Android and iOS offer medical apps that can collect a user's health information and store it on his mobile device. But between the threat of malware and sharing user data across apps, is that information secure?
Health Information Direct to Your Phone
There are mobile health apps that can take your heartbeat, just like a single-lead ECG. These apps can interface with exercise gear, such as chest-strap heart monitors that joggers frequently wear and even insulin pumps and glucose meters that diabetics use. But serious questions remain: Do these apps need to be HIPAA compliant? Do their privacy policies allow them to share the information with "Big Pharma" companies? Can anyone with a modicum of technical skill steal health information off a smartphone? And does carrying around an on-demand EKG voluntarily outweigh the informational risks?
Some hackers can unlock a car door or even stop an insulin pump or pacemaker by using wireless hacking techniques. There are several medical technologies that can potentially be abused, with devastating effects on patients. But hacking is not the only attack vector. What if an Android app includes malware which looks for medical data in other applications? What if the app's permissions—which most people click through without even reading—allow the app to collect medical data already stored by other apps on the device? Do things change if one of those apps is from an insurance company? It may seem convenient to store a copy of your insurance card, but that app may be able to collect medical data from your insulin pump app and your heart monitor app. Having access to information from the two other apps could be useful, too, for the insurance company. The company can use the data to determine your insurance premiums and to check payment levels.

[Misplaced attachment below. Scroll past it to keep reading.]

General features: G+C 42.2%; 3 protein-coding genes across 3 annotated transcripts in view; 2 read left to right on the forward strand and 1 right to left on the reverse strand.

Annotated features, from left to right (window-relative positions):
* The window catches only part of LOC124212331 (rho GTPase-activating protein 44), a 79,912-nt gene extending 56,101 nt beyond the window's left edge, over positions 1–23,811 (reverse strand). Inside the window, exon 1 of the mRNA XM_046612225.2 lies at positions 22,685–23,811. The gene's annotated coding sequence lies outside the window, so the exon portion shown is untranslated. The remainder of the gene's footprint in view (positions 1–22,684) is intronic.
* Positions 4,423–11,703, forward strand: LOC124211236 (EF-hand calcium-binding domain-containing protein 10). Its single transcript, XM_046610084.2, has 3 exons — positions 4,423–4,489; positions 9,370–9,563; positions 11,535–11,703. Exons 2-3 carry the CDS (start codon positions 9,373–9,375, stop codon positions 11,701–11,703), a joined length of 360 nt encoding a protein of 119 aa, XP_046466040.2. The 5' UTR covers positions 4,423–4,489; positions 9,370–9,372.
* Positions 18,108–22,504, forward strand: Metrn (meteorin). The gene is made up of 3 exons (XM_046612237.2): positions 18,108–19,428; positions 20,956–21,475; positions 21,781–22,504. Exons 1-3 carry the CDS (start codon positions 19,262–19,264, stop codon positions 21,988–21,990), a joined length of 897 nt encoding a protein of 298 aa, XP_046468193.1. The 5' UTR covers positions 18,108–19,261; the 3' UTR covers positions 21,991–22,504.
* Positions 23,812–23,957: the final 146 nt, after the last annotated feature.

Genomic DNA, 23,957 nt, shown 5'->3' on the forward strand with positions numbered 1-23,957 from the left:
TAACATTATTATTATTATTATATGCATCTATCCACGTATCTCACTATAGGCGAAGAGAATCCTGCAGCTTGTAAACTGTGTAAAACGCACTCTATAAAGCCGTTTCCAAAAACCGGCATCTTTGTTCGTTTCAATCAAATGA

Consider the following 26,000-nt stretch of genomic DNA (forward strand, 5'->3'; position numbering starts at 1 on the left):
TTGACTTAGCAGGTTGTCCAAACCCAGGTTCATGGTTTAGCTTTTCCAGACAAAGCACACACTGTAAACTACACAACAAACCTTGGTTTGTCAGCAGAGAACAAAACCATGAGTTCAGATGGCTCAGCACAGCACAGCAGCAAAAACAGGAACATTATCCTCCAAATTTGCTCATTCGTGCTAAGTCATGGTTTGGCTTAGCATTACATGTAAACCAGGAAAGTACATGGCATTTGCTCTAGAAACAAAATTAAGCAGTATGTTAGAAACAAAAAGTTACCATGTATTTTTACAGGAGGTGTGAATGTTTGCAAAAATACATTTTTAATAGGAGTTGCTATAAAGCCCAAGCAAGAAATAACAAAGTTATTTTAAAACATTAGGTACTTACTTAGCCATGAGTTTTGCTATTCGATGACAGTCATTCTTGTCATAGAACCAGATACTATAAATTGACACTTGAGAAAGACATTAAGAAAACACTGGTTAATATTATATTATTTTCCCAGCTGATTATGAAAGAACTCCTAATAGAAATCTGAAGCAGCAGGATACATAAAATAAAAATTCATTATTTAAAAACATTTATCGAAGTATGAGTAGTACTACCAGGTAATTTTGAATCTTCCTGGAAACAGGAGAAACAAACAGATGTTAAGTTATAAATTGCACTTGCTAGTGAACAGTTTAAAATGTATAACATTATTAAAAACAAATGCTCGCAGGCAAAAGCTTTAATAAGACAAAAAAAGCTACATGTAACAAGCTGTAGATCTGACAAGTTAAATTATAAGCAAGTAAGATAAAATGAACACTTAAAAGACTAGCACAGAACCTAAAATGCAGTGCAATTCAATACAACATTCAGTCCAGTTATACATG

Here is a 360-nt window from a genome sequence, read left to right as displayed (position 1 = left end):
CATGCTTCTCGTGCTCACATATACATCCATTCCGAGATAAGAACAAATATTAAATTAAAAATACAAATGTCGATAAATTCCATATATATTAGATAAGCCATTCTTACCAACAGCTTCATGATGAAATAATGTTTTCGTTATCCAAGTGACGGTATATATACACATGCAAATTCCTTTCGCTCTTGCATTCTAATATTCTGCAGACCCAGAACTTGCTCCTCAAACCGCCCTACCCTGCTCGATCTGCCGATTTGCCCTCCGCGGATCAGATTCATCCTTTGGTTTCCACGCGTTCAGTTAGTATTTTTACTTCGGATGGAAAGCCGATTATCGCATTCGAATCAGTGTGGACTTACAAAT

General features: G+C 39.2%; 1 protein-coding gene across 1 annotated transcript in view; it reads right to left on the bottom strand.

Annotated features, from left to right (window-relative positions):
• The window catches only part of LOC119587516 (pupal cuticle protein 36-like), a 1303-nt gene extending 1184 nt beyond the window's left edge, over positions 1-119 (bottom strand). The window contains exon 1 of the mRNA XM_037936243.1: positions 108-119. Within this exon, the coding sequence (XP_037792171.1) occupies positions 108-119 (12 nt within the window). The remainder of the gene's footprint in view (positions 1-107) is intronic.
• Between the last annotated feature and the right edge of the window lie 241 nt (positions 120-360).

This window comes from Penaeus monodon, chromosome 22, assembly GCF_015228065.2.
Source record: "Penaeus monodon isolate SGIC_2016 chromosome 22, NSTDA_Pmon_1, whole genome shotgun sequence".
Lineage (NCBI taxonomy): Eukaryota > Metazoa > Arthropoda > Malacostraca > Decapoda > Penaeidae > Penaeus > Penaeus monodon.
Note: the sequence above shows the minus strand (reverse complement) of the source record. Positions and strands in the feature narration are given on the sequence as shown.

If the app is accessing health information, the chance of informational breaches, and risk people's health, is possible. It is a good idea for health apps to conduct a simple code review in order to avoid breakage or disruption of service, even if malware is left out of the equation.
Only the Beginning for Medical Apps
The medical field is pretty heavily invested in apps and interested in information about app usage, as evidenced by Apple's HealthKit framework and Microsoft's HealthVault, which has actually been out since 2007. Mobile health information is a burgeoning field, and the associated apps are getting increasingly slick and useful. They're also becoming integrated with other apps, from other developers, in personal health record frameworks. This integration renders them more useful, and they do a better job of keeping the patient engaged. But if an application can put data into a "health vault" or "health kit," it is often also allowed to use and integrate that data into the app dashboard or display.
Between the threat of malware and apps sharing user information, the security and professionalism of app development needs to be ramped up, especially as mobile health apps continue to gain popularity.